Tuesday, March 29, 2011

The Fab India Legend

My friend Radhika Singh's book on Fab-India has just been published (you can order it here). At the Dehradun launch for the book this past Sunday, people shared stories about what the shop meant to them and I found, to my surprise, that I had a few stories of my own, though in the heat of the moment, the first one came out a bit garbled and the second one didn't emerge at all.

So I thought I would give it another try - because they are both good stories.

Fab-India, for those who don't live here, is "an Indian chain store retailing garments, furnishings, fabrics and ethnic products handmade by craftspeople across rural India." (I lifted that from wikipedia.)

It was started in 1960 by an American man named John Bissell who came to India as a Ford Foundation consultant and ended up marrying an Indian woman (Bimla Bissell) and staying here for the rest of his life. It's a store that, in spite of being a chain, people feel passionately about and intimately connected to.

So here are my stories.

The first time I set foot in Fab was in 1981. I was 23 and I was going home for my first visit since moving to India with Ravi. Gifts for my family were obviously in order and my friends Libbie and Amitav told me I would love Fab India. "It's got an American sensibility," Amitav said. "You can pull things off the racks yourself - you don't have to point at stuff and hope the guy behind the counter knows what you mean." Amitav was right. What a beautiful store! Full of the most wonderful fabrics!

So there I was, walking wide-eyed through the place, running my hand appreciatively across the cloth, loving the fine weaves and the dazzling colors. But the price tags! Ravi and I were dirt poor in those days. I wanted to get something for each one of my family, but there was no way I could afford to do it.

Just then, John Bissell and an American woman appeared on the shop floor. It was clear to me that she was a buyer for a large US firm. They stood just a little way from me and I could hear John saying "See. That's a typical American buyer. She appreciates the weave, the 100% cotton, the design."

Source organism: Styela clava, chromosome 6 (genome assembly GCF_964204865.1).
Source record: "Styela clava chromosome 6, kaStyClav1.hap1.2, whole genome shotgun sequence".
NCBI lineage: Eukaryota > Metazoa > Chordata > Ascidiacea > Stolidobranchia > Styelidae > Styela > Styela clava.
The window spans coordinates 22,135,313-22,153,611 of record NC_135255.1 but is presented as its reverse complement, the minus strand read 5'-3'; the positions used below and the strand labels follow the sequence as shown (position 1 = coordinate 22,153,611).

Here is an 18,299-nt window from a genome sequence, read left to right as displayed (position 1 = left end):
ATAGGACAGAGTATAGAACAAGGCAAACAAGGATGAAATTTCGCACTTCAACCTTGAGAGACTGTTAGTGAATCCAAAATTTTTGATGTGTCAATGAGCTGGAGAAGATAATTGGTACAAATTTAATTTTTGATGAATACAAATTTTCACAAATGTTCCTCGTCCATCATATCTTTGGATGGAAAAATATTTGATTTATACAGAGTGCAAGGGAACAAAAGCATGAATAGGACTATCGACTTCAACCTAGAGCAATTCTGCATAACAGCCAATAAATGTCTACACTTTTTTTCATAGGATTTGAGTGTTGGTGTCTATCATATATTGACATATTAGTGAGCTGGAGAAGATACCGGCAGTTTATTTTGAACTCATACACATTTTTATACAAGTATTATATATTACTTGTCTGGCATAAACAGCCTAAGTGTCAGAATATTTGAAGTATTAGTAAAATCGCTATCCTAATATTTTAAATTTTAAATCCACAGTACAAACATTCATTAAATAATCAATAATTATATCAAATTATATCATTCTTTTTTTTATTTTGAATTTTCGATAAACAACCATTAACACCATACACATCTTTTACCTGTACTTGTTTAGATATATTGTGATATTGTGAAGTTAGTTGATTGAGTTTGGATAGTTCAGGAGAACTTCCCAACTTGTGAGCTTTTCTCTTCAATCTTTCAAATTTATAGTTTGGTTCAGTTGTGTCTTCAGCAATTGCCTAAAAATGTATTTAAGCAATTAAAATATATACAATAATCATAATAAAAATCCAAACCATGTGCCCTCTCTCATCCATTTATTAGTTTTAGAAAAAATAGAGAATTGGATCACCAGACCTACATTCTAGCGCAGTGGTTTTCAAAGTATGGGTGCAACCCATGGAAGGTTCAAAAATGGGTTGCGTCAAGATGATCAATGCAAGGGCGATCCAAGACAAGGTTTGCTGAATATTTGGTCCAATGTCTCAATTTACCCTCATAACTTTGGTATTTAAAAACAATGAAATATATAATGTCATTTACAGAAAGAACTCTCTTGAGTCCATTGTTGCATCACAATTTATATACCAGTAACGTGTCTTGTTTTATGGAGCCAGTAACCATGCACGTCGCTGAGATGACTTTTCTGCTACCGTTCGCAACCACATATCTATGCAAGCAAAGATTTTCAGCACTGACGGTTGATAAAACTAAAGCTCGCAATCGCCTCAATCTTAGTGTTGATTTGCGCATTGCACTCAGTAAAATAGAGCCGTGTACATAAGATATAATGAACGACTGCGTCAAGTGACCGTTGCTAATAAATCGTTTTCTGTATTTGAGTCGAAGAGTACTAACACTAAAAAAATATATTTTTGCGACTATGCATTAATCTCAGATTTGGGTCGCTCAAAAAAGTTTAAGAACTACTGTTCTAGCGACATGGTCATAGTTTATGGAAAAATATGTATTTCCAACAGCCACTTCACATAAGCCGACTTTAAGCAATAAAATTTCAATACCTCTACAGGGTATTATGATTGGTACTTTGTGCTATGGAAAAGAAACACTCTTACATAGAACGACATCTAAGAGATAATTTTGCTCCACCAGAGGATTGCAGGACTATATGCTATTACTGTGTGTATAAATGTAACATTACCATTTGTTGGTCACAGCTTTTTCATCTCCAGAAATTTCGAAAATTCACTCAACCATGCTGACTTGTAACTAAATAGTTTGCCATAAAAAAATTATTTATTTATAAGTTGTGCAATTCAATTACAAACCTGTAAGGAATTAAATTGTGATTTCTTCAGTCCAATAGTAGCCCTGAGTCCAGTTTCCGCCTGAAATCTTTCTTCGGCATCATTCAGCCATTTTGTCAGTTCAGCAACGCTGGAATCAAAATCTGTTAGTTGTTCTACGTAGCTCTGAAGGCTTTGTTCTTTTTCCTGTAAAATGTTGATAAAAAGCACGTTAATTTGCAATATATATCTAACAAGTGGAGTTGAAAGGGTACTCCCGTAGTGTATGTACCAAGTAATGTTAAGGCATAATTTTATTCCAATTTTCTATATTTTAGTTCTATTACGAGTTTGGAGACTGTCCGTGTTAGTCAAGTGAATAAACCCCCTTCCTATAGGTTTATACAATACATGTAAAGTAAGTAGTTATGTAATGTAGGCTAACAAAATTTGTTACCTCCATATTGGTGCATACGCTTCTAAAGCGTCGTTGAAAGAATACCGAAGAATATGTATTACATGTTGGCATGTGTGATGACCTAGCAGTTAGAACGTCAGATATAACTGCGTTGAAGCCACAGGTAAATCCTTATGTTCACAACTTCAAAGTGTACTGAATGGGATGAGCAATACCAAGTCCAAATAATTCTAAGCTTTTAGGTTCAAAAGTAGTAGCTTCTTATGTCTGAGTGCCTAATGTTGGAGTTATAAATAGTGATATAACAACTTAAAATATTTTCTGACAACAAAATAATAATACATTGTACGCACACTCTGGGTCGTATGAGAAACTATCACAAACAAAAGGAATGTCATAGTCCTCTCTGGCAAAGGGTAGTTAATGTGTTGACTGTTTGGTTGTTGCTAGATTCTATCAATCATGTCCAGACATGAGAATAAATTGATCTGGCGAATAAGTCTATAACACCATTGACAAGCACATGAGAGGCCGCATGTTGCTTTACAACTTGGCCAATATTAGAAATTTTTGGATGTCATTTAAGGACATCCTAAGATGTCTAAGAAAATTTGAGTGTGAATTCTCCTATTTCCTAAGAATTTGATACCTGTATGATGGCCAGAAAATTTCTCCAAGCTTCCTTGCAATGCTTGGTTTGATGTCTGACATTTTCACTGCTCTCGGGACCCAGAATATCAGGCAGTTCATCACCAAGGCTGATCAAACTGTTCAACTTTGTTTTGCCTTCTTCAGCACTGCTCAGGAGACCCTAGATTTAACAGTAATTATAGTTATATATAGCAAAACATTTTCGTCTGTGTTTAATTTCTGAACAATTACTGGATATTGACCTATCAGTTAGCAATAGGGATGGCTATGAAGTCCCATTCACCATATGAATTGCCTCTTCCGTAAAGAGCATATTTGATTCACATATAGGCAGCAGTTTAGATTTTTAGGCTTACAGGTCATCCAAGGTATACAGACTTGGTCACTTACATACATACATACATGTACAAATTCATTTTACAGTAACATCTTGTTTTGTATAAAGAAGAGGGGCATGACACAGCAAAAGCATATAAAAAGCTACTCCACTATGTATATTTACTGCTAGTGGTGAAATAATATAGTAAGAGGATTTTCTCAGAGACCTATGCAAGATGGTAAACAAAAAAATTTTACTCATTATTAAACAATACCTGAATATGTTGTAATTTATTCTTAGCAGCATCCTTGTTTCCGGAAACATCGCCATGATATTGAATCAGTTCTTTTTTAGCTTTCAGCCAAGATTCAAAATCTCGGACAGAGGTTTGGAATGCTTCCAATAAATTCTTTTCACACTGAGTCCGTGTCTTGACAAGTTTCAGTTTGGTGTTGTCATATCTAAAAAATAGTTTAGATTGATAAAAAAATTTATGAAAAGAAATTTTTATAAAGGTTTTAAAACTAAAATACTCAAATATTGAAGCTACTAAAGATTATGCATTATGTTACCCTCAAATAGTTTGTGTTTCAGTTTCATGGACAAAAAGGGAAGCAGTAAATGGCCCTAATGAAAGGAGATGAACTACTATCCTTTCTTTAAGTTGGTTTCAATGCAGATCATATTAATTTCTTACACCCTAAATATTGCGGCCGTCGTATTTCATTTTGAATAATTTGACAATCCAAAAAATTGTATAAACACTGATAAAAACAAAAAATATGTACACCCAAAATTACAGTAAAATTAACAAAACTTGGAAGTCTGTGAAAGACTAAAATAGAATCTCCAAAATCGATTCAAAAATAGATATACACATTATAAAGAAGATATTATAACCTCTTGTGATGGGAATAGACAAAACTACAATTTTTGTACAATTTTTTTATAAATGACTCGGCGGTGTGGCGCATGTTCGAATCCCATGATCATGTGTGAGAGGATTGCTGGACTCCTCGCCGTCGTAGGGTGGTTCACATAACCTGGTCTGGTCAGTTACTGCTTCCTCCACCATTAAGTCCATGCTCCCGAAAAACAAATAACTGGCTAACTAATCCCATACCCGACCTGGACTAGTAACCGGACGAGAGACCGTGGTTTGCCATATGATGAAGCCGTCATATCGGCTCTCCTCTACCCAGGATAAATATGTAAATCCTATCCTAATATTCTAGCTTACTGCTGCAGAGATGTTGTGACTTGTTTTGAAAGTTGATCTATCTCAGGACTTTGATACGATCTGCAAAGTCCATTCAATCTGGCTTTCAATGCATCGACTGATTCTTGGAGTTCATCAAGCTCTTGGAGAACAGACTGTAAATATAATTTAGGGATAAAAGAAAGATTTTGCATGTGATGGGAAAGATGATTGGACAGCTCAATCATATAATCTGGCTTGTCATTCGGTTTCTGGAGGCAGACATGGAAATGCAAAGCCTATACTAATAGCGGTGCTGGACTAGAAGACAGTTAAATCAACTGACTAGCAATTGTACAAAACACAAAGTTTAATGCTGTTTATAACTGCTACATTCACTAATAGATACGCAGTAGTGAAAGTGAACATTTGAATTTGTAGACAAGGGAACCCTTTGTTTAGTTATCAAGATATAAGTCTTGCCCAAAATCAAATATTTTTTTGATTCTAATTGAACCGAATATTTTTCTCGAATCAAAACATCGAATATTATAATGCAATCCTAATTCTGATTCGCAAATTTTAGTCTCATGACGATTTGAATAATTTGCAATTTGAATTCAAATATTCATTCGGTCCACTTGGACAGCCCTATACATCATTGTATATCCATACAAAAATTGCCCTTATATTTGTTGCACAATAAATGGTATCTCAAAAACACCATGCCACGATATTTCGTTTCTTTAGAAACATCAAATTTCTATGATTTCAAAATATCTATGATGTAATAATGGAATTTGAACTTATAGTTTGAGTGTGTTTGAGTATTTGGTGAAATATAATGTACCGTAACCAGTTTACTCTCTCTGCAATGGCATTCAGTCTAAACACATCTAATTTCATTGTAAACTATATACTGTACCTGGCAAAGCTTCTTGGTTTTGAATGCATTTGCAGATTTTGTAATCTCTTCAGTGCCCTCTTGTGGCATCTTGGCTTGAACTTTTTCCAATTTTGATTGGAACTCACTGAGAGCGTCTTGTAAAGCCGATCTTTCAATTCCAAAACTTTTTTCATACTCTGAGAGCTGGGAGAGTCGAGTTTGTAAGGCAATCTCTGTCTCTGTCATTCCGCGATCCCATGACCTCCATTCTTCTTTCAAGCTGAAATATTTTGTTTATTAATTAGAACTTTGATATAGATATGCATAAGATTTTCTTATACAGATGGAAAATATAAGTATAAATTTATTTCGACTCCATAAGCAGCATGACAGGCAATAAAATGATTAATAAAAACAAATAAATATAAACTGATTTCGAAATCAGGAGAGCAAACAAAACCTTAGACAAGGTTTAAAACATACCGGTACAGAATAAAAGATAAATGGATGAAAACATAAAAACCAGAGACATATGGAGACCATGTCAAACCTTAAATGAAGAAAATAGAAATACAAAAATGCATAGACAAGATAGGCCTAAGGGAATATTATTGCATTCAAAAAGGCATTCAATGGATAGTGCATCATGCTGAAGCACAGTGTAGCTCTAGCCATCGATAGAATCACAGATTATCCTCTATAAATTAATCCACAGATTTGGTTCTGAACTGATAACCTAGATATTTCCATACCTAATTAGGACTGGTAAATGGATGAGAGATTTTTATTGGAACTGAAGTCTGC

The woman said: "And yet, she walks past without buying."

John: "She's worried about the ironing."

No, John! I wanted to say. I'm worried about the money! Because, of course, I wasn't a typical American buyer at all. I might have looked like an ex-pat or a tourist, but in fact I was a very poor American girl on an Indian rupee budget.

Fast-forward to 1996. By now, Fab-India was a force to be reckoned with. It was wildly popular and known throughout the country.

I had changed too. By now I had a little more money and didn't feel quite as daunted by the Fab-India prices.

So there I was in the same N-Block Market shop and there, in a little deja-vu moment, was John Bissell again. And again, there was an American buyer beside him. Only this time, there was also a nurse. John Bissell had had a stroke a year or so earlier. He was no longer able to speak and he had trouble controlling his saliva. The nurse was there to wipe his chin, but John Bissell was still clearly in charge.

I had only recently gotten involved in the field of disability so I didn't really understand what the communication board he held in his hands was all about. What I did understand was the tremendous courage and dignity I was witness to.

John Bissell was not going to allow a stroke to change his ability to engage with the world. With determination and tenacity, he got himself back up on his feet. He worked out a way to communicate - with staff, with customers, even with American buyers - and he carried on.

That image of this strong, lovely man - out on the shop floor, doing what he had always done - has stayed with me all these years as an icon, as a vision, as a dream come true of what it looks like to prevail, to hold fast, to stand tall against the odds.

We all have much to learn from his courage and from his grace.

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